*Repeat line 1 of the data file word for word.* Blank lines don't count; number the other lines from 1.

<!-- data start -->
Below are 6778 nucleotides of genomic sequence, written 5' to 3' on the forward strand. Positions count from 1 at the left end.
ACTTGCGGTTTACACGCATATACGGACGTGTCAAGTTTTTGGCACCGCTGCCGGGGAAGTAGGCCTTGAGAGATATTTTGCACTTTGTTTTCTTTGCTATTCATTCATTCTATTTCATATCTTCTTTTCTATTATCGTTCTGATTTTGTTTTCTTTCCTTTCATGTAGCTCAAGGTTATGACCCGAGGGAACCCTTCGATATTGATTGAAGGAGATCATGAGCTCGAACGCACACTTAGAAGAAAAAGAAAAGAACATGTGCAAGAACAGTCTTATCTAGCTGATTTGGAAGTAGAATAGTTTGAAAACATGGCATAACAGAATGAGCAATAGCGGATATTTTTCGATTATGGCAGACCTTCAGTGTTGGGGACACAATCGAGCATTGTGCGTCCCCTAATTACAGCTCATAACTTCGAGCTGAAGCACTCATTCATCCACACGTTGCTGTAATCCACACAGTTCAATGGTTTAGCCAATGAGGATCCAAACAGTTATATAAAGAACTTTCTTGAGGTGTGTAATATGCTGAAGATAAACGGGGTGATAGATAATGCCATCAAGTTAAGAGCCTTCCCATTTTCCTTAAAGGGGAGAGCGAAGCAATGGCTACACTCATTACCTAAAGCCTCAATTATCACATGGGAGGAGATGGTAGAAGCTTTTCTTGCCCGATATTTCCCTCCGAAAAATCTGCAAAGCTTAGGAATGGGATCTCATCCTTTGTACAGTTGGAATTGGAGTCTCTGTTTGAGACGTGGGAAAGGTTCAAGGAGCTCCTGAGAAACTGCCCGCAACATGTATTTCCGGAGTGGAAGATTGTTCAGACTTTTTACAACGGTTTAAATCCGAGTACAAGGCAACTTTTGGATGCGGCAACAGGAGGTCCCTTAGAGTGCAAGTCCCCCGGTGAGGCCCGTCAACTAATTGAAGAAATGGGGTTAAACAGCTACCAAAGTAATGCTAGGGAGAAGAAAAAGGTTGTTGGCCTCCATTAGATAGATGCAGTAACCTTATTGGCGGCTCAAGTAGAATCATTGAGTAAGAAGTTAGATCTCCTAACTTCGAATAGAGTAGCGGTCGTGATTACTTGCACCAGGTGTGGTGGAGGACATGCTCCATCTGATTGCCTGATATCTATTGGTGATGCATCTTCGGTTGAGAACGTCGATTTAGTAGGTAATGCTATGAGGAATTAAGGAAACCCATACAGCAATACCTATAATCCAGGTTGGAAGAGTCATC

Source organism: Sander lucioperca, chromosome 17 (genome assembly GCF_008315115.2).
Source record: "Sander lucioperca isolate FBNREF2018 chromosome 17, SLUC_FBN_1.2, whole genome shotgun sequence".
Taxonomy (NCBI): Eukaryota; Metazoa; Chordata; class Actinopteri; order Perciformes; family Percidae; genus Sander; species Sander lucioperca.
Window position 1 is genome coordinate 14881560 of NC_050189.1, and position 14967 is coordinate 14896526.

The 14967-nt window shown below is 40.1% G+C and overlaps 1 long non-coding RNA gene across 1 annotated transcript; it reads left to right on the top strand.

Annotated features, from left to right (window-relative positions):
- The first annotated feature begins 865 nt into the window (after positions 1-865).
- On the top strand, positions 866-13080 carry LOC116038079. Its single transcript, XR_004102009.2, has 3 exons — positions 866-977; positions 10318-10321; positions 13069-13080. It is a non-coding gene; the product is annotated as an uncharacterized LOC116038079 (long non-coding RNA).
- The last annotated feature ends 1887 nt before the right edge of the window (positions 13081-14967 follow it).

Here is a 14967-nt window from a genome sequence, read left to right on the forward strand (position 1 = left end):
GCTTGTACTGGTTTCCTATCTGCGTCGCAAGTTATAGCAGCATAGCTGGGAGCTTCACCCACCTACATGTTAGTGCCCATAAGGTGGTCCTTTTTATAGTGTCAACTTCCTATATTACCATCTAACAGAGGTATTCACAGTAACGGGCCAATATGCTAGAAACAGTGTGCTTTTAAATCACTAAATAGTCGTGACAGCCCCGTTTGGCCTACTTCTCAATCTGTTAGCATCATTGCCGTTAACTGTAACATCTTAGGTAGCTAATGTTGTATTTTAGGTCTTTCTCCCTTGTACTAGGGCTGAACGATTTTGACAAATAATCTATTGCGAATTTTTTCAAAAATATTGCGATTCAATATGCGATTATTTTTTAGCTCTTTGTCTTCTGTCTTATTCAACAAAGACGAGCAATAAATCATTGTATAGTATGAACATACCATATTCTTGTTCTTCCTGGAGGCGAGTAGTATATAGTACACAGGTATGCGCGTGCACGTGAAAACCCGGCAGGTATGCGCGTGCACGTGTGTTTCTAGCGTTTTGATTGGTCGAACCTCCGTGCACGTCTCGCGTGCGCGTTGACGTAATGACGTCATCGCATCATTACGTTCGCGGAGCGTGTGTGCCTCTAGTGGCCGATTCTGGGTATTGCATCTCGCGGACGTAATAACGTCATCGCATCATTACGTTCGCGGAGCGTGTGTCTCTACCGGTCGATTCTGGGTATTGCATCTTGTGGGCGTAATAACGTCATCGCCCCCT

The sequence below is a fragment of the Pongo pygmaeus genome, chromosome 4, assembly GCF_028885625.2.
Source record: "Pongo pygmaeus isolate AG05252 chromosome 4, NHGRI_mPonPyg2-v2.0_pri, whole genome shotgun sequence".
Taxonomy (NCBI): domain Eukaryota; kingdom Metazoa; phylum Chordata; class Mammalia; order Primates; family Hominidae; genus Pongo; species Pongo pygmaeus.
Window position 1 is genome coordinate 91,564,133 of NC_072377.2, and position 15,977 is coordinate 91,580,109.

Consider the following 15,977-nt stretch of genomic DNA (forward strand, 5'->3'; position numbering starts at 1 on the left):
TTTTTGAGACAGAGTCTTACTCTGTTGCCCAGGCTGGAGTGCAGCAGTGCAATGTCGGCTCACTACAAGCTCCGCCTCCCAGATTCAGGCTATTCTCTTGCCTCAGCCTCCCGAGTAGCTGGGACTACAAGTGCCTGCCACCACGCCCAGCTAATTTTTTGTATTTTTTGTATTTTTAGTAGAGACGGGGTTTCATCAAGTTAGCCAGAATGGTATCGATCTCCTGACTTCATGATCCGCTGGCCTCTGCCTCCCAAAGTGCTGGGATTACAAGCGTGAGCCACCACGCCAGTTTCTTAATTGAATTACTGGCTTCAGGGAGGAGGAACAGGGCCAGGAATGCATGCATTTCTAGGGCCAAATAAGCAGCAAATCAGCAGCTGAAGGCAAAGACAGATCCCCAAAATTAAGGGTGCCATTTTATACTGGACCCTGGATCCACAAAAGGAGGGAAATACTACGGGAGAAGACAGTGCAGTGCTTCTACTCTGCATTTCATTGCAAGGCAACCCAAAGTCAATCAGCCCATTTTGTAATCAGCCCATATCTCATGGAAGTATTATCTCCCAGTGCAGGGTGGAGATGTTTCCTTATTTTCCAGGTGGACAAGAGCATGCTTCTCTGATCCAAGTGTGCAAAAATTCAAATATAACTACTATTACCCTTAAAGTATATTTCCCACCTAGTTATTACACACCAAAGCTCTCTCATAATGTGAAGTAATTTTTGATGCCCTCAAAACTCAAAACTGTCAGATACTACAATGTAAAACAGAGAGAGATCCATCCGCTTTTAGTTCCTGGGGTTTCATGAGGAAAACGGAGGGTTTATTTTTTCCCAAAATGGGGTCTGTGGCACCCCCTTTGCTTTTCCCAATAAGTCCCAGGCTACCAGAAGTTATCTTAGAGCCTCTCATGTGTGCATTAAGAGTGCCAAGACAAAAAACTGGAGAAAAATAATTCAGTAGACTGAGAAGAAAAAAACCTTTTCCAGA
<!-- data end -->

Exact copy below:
Below are 6778 nucleotides of genomic sequence, written 5' to 3' on the forward strand. Positions count from 1 at the left end.